Ahead of the Autumn Statement which took place on Wednesday 22 November, drinks associations, including the Wine and Spirit Trade Association (WSTA) and the Wine Society and the Scotch Whisky Association (SWA), came together with some of the UK’s largest alcohol producers, to argue that alcohol duty hikes had resulted in the Treasury receiving less tax revenue.

The associations pointed to recent sales figures since the August duty rise which revealed off-trade sales had showed a drop of around 20% in spirits in the last 28 days, and a double digit drop for wine in the same period.

When asked whether the duty freeze was an attempt by Government to mitigate the negative impact that reforms have had on the drinks industry, Davies told db that the freeze was put in place in part to give businesses “more time to adapt” to the changes.

He said: “What we’ve done is we’ve been able to freeze duty to provide more support to the industry at a time of very high inflation, but also in recognition that some have been impacted by the reforms that we introduced, and we want to give them more time to adapt to that.”

Will the duty freeze be extended?

When asked about a possible extension to the duty freeze, Davies said: “We keep all taxes under review.”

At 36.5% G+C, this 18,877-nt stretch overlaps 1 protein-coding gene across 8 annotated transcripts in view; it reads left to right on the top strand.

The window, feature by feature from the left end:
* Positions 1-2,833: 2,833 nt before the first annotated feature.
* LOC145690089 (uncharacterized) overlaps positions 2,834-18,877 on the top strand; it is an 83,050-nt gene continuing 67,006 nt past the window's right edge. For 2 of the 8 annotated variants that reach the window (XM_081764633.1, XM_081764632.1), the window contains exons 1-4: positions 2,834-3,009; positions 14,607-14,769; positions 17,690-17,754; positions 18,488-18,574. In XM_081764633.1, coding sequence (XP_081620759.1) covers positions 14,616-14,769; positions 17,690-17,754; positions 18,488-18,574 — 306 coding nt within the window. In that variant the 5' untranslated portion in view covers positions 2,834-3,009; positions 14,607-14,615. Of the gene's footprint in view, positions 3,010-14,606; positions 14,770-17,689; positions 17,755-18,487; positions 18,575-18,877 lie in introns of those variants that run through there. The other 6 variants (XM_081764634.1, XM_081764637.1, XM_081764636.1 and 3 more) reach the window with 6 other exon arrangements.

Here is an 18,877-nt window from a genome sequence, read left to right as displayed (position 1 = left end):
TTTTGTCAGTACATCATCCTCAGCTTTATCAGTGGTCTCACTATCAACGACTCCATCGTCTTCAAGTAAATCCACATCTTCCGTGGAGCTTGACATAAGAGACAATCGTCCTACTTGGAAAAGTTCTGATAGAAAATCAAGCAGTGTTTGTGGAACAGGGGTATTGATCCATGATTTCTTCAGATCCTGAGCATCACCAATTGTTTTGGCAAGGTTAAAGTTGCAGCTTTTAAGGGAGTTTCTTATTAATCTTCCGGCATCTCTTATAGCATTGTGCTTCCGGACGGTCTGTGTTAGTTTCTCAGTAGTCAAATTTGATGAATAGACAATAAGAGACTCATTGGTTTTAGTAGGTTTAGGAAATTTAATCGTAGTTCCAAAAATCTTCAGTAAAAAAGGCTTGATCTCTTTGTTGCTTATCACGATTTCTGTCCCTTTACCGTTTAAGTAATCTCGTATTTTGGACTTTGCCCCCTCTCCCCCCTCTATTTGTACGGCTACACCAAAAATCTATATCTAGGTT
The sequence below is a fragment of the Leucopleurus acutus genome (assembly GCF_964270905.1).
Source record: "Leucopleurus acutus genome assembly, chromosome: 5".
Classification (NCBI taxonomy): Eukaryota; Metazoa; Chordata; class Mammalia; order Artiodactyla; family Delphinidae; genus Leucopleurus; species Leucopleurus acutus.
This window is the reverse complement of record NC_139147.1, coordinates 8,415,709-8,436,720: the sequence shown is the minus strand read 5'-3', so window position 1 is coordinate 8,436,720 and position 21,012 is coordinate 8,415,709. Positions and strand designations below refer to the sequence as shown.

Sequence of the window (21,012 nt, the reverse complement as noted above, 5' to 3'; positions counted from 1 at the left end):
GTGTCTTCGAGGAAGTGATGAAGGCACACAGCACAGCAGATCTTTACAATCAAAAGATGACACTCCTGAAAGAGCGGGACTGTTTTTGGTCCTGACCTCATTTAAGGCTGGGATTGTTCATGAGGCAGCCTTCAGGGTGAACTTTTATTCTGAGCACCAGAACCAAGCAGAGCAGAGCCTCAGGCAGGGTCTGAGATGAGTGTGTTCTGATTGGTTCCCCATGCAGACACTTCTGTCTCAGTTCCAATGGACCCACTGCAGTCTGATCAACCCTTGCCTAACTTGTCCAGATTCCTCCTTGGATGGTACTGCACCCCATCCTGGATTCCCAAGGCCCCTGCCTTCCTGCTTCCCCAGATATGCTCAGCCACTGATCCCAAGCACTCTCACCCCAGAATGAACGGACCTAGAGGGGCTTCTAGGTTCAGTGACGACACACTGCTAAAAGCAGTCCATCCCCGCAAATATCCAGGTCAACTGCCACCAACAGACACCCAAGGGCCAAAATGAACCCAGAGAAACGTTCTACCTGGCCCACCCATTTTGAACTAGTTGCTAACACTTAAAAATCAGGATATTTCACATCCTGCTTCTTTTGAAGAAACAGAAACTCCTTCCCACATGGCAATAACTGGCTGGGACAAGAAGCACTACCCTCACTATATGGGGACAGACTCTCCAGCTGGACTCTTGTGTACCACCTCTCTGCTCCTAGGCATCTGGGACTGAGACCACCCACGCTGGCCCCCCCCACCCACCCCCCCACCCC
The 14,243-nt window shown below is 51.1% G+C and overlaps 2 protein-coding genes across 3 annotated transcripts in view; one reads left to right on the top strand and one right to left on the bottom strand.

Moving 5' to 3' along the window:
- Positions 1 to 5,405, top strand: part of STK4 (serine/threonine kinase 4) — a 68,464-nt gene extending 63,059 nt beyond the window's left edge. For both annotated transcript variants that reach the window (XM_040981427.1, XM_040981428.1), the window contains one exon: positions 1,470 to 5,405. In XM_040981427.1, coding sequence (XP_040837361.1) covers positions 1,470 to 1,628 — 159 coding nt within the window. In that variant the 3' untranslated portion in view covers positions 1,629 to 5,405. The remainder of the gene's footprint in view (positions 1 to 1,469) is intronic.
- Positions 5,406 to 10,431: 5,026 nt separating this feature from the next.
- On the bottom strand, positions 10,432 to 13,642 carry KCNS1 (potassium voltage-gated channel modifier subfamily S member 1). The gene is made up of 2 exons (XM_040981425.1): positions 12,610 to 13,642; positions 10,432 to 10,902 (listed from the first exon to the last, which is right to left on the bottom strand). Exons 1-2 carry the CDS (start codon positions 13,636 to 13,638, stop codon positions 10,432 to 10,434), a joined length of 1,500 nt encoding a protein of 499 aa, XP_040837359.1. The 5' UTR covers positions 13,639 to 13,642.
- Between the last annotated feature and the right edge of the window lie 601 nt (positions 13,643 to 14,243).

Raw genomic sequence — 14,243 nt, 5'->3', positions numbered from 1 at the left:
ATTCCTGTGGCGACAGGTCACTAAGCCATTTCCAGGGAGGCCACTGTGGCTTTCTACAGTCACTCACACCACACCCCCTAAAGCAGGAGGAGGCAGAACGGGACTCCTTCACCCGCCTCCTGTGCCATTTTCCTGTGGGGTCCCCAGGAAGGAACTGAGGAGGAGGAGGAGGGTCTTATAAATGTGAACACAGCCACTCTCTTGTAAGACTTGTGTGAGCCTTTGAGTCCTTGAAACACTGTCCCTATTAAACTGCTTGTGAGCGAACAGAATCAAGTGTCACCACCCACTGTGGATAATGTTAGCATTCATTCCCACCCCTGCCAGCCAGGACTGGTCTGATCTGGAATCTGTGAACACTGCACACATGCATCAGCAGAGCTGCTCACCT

“We were really clear that we wanted to extend the freeze to August to provide consumers, but mainly producers, that certainty in terms of where duty is going.”

Barry Watts, head of public affairs at the Society of Independent Brewers (SIBA), challenged this sense of certainty, arguing that a six-month freeze was not long enough. SIBA, and other trade bodies besides, were hoping for a year-long freeze until 1 February 2025. Watts explained that fiscal changes are expected to occur every February, and shortening that gap gives British businesses less time to prepare.

However, Davies stressed that an extension to the duty freeze would still be under review. “We’ve had a lot of freezes over the years,” he said. “This time we’re able to freeze it because we have got inflation down, but we’re not out of the woods yet so we will see where we are in August.”